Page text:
In rats, chronic oral administration of bicyclopyrone resulted in increased kidney weight, chronic progressive nephropathy (males only) and urine clinical chemistry changes as well as thyroid follicular hypertrophy (males only) and corneal opacity and corneal damage (neovascularisation) at 28.4/25.8 mg/kg bw/d in males/females, with decreased body weight and body weight gain seen at higher dose levels. Corneal opacity was also seen following chronic administration of bicyclopyrone in male and female dogs (at 25 mg/kg bw/d) while eye lesions (keratitis or degeneration of corneal epithelium) were seen in male rats (at 250 mg/kg bw/d) in in short-term dermal study.

The influence of bicyclone's MoA, 4-hydroxyphenyl pyruvate dioxygenase (HPPD) inhibition was investigated for the observed eye, thyroid and kidney effects in the rat, the most sensitive species.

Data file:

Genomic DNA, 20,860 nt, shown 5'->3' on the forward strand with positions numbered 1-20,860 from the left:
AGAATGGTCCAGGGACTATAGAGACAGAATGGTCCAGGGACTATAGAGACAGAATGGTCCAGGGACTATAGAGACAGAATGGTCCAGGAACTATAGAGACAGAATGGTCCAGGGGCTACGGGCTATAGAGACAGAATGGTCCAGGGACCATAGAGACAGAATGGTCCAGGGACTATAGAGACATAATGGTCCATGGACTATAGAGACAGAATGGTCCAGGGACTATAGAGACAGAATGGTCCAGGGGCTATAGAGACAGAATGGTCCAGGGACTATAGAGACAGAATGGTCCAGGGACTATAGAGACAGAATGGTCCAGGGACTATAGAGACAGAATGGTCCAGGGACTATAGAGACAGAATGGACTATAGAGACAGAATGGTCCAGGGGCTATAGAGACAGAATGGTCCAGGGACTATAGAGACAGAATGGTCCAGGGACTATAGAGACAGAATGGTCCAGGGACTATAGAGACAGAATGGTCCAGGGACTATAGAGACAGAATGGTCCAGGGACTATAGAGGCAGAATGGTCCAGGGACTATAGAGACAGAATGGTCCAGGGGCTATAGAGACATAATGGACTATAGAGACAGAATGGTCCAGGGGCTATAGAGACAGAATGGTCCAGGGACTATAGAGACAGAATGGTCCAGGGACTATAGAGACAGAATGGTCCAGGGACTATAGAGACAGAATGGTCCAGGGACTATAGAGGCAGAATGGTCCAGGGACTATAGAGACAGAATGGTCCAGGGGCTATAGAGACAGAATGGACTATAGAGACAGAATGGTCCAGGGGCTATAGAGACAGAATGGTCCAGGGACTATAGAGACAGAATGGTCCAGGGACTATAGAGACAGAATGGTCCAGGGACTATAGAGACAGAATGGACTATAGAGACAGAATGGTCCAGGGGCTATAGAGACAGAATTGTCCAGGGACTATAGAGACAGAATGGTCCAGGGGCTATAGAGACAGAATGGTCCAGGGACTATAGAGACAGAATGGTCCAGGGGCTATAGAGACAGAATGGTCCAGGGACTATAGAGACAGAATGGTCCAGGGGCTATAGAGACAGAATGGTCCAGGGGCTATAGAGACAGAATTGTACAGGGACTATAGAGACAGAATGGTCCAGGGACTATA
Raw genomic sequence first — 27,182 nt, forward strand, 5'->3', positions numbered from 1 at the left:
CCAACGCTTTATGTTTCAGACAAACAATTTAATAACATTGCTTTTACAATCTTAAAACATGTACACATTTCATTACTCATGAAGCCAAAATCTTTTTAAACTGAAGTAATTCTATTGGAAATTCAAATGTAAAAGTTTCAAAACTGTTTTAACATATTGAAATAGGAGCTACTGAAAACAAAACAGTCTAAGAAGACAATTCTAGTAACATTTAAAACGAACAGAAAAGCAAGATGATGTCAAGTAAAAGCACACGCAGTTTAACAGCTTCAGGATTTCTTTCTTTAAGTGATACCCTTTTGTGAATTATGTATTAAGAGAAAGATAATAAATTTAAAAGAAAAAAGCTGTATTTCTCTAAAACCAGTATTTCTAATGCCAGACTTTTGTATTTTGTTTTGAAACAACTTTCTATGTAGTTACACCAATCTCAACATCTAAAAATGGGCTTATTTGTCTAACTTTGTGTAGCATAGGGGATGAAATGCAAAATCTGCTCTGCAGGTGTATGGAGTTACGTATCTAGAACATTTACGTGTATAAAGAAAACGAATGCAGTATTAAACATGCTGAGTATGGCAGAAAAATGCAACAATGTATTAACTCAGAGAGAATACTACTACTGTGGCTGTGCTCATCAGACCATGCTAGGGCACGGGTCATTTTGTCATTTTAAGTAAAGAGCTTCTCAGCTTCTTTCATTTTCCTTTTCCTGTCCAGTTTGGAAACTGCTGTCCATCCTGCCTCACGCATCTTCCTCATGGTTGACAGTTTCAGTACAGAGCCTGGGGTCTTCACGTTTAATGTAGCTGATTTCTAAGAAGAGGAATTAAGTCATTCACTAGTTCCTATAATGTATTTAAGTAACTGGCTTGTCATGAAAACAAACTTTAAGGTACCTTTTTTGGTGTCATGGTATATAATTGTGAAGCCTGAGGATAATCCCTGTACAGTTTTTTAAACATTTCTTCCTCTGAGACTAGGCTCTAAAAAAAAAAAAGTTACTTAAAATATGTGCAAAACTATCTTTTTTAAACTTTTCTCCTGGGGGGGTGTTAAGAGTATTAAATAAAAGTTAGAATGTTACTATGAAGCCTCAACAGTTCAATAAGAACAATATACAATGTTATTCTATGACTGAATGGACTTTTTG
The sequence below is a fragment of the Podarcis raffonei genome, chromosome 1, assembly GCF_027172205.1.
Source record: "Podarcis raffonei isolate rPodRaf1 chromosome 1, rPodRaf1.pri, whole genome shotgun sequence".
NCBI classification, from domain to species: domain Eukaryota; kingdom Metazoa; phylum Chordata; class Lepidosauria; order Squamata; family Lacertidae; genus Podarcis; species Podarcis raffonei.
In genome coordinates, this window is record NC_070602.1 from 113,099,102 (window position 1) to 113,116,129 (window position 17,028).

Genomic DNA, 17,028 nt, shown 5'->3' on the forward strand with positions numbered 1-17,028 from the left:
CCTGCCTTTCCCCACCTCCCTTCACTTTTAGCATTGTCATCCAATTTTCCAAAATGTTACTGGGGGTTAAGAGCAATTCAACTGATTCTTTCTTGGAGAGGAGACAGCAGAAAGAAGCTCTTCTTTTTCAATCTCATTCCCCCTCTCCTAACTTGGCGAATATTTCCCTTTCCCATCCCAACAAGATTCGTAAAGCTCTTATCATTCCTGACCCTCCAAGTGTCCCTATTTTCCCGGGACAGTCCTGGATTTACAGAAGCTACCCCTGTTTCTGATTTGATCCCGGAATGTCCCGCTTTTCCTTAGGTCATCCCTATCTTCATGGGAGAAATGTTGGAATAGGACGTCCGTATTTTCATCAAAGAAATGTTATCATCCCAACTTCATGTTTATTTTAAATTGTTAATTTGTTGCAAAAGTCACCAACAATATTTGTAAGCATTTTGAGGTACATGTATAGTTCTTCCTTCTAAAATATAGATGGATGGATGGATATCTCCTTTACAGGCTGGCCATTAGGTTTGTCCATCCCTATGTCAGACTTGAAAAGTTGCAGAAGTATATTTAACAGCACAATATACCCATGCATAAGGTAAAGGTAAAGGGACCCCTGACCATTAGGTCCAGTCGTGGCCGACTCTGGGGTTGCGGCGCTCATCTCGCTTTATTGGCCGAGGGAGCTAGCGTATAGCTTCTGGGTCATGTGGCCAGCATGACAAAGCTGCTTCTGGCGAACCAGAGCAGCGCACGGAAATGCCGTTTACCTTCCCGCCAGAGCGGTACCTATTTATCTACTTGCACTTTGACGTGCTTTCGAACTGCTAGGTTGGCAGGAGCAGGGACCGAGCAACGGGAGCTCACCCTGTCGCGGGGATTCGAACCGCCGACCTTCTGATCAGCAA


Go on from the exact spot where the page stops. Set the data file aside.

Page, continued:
Human cases of hereditary diseases that affect tyrosine metabolism indicates that corneal opacity is observed in human with plasma tyrosine concentration of approximately 3000 nmol/ml, and that this level of plasma tyrosine concentration is not expected to occur during occupational use of bicyclopyrone. In support of this, it is reported in the scientific literature that although humans can develop ocular lesions when tyrosine levels are highly elevated for prolonged periods of time, as seen in humans with the rare metabolic disease tyrosinaemia type II (OMIN 276600), the administration of HPPD inhibitors such as the pharmaceutical compound nitisinone given to children and young adults who have the metabolic disease tyrosinaemia type I (OMIN 276700), at doses which are intended to completely inhibit the HPPD enzyme rarely elevates tyrosine sufficiently to cause ocular lesions.  Thus, it is clear that humans are significantly less sensitive than rats to elevated tyrosine levels due to HPPD inhibition and, thus, the observed corneal findings in rats (and dogs) following administration of bicyclopyrone are not considered relevant to humans.